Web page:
Jordan said Vepco had made it clear that without the legislation Miller was drafting the co-ops -- not Vepci -- would be responsibile for paying the $10 million tax.
Sen. Dudley J. (Buzz) Emick (D-Botetout) introduced the tax break bill at the request of Vepco lobbyist E. L. (Bill) Crump. Emick says Crump told him that the bill was designed to revive Vepco's financially troubled Bath County pump-storage project in his district by encouraging another power company to buy a portion of the project.
Crump did not tell Emick, as the senator recalls it, that the bill orginated with the co-ops, nor did he tell the senator about the million-dollar savings it would grant Vepco and the co-ops once the North Anna deal was completed.
Meanwhile, Jones took Miller's deregulation bill to De. Lewis Parker (D-Mecklenburg), the chairman of the House utility subcommittee, and asked him to sponsor it. Parker agreed.
It took only a week for the deregulation measure to win 19 to 0 approval from the House Corporations Committee and less than a week later it was approved 97-0 by the full House.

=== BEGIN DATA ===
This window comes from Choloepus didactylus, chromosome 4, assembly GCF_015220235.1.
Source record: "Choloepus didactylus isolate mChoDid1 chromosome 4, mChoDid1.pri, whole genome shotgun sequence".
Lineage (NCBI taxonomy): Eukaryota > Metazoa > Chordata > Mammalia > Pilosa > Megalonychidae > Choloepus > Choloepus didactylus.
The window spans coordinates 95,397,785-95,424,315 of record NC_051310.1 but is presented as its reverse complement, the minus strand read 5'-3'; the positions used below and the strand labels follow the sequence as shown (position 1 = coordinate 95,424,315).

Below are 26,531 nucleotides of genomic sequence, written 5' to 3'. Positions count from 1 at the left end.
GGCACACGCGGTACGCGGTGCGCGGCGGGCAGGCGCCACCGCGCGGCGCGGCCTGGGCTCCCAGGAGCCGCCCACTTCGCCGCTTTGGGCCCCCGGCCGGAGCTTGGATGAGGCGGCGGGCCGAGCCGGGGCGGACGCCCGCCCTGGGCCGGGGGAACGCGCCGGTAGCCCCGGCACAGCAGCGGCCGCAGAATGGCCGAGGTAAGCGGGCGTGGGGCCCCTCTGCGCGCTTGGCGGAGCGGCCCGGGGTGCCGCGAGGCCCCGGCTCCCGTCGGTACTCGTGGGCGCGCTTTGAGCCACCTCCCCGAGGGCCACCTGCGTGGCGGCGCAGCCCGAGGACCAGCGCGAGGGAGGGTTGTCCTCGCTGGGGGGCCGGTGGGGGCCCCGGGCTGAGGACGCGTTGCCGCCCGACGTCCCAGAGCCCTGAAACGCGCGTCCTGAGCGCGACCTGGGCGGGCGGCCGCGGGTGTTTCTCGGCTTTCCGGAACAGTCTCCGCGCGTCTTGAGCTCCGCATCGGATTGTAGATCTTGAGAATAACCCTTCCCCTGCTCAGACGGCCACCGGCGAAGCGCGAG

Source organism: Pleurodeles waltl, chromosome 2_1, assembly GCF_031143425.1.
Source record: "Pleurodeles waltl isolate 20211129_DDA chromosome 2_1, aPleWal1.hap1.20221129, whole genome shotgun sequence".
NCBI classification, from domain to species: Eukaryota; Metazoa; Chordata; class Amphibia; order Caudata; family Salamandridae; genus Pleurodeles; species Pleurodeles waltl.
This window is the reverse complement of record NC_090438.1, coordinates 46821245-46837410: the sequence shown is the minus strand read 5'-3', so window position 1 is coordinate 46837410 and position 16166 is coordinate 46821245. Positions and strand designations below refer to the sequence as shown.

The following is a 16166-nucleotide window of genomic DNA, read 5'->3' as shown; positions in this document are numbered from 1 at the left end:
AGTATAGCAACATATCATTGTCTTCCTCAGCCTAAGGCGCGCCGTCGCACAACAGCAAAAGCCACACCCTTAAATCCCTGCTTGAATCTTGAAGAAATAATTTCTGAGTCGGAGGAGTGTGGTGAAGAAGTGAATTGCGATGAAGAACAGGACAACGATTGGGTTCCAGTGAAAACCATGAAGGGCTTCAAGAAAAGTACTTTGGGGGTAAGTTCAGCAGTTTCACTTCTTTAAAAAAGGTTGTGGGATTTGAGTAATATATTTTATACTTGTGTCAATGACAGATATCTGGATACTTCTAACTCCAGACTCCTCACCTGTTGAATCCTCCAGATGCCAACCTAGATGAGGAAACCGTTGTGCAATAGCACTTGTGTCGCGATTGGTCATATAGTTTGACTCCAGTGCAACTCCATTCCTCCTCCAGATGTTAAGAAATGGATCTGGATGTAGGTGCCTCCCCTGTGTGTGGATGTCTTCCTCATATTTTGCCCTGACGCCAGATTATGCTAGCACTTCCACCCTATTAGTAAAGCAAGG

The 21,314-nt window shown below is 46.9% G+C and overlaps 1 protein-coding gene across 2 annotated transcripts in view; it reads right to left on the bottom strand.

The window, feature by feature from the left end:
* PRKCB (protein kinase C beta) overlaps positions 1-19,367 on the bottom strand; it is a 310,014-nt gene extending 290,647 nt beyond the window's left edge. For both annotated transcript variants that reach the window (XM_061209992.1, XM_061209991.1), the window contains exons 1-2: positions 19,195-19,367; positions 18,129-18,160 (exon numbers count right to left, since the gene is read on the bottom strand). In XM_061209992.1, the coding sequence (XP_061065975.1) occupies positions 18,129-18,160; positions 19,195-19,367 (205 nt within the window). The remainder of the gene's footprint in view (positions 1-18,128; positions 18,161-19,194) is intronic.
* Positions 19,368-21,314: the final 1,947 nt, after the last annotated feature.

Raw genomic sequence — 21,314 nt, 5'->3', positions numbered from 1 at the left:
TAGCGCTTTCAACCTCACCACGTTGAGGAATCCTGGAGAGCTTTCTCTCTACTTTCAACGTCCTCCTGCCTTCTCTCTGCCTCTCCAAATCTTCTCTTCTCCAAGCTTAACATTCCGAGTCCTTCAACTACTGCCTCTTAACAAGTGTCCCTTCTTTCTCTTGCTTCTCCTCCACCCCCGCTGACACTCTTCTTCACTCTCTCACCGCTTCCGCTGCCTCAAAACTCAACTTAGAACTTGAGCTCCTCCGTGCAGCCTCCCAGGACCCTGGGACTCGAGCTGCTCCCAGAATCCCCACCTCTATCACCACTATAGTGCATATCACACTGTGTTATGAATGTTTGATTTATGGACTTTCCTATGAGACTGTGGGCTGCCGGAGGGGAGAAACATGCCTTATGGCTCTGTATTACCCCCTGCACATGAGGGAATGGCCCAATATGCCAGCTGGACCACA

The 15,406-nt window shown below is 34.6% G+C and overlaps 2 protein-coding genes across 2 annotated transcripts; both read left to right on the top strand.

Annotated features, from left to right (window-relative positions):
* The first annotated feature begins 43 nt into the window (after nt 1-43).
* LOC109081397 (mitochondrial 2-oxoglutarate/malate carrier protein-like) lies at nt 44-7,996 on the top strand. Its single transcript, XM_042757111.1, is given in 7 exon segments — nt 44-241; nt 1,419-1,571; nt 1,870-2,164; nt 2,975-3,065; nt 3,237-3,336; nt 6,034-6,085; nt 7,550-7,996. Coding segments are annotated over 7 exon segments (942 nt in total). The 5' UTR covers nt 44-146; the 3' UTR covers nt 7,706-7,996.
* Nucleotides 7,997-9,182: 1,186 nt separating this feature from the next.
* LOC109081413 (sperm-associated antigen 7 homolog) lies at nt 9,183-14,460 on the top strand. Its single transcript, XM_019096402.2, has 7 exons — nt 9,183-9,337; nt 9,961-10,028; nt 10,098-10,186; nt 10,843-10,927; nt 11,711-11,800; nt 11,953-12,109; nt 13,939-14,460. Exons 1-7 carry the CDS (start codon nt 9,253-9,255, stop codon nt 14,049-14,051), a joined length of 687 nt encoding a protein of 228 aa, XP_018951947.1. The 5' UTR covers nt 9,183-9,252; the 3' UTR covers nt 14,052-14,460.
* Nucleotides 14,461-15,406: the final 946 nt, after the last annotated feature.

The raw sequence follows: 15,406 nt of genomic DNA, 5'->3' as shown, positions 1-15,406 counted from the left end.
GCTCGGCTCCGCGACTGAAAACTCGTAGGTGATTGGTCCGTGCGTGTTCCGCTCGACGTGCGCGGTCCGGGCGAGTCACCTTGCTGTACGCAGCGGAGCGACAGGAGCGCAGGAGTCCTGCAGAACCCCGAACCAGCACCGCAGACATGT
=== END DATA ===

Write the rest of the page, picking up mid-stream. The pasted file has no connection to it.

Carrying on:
In the Senate, the deregulation bill was referred to the committee on Commerce and Labor -- one of the three committees on which Miller serves and the one that he calls his favorite. Miller voted for the bills, both in committee and on the floor.
At the same time, the tax break bill that Emick was sponsoring won the approval of Senate commerce and labor without discussion. The bill sped along, following the established pattern: the sponsor presented it to Senate and House finance; the chairman leaned over their desks and asked SccY and Department of Taxation representatives whether they had any objection to it; and hearing none, the panels sent the bill to their chambers with a single dissenting vote. Miller joined a 39-0 Senate vote in its favor, and three weeks later the House followed with a 93-0 vote.
During the past 1980 session, Miller voted against a controversial ethics bill that would have strengthened the legislature's conflict of interest regulations and established disciplinary procedures for members who violate those regulations. The bill passed the Senate, but died later in a House committee.